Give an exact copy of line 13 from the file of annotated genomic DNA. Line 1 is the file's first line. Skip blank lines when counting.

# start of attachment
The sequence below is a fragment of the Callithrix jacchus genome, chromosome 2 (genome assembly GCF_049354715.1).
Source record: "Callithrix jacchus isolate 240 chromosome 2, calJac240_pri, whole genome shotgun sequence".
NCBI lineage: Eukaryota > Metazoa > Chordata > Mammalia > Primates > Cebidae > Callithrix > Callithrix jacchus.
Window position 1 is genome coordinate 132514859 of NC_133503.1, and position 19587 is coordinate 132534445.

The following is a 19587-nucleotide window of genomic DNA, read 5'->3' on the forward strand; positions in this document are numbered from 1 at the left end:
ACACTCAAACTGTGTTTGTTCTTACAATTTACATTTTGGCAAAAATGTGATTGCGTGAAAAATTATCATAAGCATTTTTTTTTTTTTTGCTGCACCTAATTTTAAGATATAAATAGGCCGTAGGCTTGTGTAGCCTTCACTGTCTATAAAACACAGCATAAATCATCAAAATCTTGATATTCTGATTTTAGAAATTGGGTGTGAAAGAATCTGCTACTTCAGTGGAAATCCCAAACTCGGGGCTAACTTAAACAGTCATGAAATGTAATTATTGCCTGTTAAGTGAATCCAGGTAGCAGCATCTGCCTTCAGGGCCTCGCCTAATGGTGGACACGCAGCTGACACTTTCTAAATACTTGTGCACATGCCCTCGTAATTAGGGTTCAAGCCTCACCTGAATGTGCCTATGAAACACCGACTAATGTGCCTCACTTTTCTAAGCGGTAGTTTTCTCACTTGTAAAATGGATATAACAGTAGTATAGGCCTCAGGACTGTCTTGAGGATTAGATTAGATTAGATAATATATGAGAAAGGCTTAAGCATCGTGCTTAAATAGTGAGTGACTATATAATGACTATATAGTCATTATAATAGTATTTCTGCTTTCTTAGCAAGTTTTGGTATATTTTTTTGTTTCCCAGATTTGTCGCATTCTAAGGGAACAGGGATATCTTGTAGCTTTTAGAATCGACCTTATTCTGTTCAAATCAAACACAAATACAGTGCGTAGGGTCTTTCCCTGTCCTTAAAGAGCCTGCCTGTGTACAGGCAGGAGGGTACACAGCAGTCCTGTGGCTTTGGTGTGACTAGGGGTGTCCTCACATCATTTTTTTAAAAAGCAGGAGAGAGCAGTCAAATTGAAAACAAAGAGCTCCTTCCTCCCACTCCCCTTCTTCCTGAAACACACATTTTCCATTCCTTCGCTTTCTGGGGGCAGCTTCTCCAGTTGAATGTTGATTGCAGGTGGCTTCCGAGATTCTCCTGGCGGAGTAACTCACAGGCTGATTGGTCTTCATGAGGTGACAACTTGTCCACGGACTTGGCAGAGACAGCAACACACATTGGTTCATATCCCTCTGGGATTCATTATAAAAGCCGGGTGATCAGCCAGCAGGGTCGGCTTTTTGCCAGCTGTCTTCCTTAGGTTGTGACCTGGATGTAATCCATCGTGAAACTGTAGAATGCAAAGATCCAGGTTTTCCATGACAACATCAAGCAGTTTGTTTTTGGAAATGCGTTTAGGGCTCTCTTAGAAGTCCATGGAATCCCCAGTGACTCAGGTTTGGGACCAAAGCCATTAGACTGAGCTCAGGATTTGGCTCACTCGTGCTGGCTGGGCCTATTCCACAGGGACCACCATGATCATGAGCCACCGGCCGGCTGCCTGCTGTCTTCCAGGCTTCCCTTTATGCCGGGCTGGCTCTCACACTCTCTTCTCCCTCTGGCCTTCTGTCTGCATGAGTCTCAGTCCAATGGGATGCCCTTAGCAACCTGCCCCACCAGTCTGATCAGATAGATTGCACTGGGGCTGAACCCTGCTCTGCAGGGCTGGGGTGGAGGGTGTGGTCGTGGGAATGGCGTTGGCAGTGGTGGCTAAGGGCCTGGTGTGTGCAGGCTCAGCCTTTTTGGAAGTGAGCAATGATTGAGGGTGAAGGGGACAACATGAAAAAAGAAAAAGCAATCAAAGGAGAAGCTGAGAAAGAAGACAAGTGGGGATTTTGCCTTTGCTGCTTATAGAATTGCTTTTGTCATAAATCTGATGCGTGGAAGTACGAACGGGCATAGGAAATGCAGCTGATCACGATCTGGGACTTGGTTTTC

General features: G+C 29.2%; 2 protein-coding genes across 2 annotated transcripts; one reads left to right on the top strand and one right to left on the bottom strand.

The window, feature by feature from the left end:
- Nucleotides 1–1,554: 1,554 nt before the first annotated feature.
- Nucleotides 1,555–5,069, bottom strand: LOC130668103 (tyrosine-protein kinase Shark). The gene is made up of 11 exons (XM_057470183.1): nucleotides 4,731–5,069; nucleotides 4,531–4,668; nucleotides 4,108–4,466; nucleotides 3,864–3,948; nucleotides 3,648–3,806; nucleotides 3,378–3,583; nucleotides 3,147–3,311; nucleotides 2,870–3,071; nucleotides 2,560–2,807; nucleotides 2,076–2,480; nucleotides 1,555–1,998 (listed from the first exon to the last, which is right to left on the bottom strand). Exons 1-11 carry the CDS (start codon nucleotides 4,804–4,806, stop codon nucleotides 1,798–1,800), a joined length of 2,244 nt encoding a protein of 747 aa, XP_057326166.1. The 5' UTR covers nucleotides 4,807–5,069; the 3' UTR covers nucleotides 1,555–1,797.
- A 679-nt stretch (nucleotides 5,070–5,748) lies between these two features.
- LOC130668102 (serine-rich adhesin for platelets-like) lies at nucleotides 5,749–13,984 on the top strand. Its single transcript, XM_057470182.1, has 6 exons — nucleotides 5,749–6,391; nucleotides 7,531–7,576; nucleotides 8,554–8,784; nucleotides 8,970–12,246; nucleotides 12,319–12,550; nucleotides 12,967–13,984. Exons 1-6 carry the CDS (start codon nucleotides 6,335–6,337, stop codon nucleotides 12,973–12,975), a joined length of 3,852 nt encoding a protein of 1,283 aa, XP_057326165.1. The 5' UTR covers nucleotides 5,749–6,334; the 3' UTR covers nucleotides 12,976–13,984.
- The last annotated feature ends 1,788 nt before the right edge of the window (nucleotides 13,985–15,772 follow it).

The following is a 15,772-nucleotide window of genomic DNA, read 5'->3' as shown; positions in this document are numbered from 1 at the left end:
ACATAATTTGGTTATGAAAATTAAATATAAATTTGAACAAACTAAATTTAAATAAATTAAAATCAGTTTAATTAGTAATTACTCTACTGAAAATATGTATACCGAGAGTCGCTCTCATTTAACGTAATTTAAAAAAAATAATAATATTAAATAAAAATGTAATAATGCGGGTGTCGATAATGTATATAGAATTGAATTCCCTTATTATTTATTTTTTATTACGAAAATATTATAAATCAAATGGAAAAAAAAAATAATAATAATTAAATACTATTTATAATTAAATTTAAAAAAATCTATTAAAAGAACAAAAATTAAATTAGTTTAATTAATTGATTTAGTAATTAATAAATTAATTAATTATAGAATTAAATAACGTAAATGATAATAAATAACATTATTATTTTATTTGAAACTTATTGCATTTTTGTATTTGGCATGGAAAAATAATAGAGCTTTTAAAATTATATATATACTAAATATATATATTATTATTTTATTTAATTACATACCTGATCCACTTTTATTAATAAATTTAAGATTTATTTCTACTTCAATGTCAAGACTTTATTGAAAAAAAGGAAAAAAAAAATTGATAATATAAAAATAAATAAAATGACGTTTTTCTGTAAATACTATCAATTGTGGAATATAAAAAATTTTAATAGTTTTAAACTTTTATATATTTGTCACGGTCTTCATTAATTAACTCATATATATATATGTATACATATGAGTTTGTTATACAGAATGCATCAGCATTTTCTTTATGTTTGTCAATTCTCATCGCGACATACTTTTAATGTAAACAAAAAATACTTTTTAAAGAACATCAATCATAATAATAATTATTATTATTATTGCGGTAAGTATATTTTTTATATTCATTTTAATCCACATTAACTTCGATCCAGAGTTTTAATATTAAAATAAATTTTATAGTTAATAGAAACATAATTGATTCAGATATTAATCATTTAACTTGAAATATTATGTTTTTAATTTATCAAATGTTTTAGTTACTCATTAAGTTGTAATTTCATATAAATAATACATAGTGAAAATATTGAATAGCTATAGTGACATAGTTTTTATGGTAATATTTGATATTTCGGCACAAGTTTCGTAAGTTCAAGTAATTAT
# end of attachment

- The last annotated feature ends 1,788 nt before the right edge of the window (nucleotides 13,985–15,772 follow it).